[October 13, 2000] W3C Acknowledges XML Messaging Specification (XMSG). The W3C has acknowledged receipt of a submission for XMSG - XML Messaging Specification. Reference: W3C Note 13-October-2000, by R. Alexander Milowski (of Lexica, LLC). Document abstract: "XMSG is a specification for using XML to send messages that contain a set of XML documents, embedded non-XML data, and references to non-XML documents in a fashion that supports scalable transactions and operates on a participant model." The submission forms a multi-part document consisting of: (1) the XMSG (XML Messaging) Specification, (2) an XMSG DTD, (3) an XMSG Schema, and (4) the XMSG Schema Documentation. Lexica, LLC requests in the submission that the W3C Consortium include the submission as consideration in the XML Protocol Activity. Description: The XML messaging specification "is based on the basic principle of providing a simple way to transport multiple XML documents within one logical XML construct without dictating any layered semantics of a messaging protocol that might be layered on top. The general philosophy is to provide the general structure upon which messaging protocols for specific business or technological purposes can be layered allowing the identification of that messaging intent but not dictating the exact syntax and semantics of the subject message. In this way, manifests, metadata, and other messaging specific constructs can be tailored to specific vertical markets or technology applications. In general, the idea of an XML message presented by this specification is three-fold: (1) A pair or triplet of participants involved in the message are identified by URI values. (2) Metadata may be associated with the message itself. (3) A set of documents is contained and identified by URI allowing for document specific metadata. The goals of this specification are (1) To provide the ability to transport multiple documents and references to associated data objects within a single document (a 'message') and preserve their identity. (2) To provide the ability to associate metadata with both the documents and the message without modifying the original document or schemas for those documents. (3) To provide the ability to transport non-XML data as a document within the message. (4) To provide a simple way to accomplish XML messaging." W3C Team Comment on the NOTE has been provided by Yves Lafon, W3C lead for XML Protocol Activity: "The submission provides a description of using XML to send MIME mail like messages that contain XML documents, non-XML data and references to other documents. In XMSG, a message consists of information about the message itself, such as the origin, the destination, a unique ID used to identify and track it, as well as management-oriented information, such as its priority, expire time and receipt management. XML Documents are embedded using a special tag in the message format, with an ID to provide easy reference inside the message. Even if errors codes remain application-specific, having classes of errors may be helpful for intermediaries..."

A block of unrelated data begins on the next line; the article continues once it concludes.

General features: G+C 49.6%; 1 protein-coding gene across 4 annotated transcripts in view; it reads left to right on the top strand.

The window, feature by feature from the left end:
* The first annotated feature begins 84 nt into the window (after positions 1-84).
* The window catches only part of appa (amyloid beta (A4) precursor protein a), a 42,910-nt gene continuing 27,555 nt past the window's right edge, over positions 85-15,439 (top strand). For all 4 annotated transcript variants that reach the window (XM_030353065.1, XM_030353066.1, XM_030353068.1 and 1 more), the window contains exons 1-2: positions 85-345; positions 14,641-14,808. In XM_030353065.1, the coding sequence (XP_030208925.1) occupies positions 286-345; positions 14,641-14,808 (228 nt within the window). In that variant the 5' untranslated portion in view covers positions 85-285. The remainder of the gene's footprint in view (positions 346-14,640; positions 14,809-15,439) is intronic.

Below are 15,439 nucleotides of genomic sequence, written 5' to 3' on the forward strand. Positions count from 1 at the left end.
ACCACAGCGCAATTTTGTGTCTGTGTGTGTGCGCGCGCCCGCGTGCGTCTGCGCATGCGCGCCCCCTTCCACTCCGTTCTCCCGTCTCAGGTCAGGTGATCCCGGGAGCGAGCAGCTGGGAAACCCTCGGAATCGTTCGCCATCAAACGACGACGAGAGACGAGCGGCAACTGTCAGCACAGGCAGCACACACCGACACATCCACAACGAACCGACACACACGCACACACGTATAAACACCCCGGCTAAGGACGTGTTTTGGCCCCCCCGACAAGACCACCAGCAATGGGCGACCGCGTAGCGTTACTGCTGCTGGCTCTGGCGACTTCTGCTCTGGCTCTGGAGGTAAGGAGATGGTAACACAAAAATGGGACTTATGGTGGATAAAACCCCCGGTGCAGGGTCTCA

On XML (Instant) Messaging, see  Common Profile for Instant Messaging (CPIM);  Jabber XML Protocol;  WAP Wireless Markup Language Specification;  MessageML;  XML Messaging Specification (XMSG);  Wireless Village Initiative.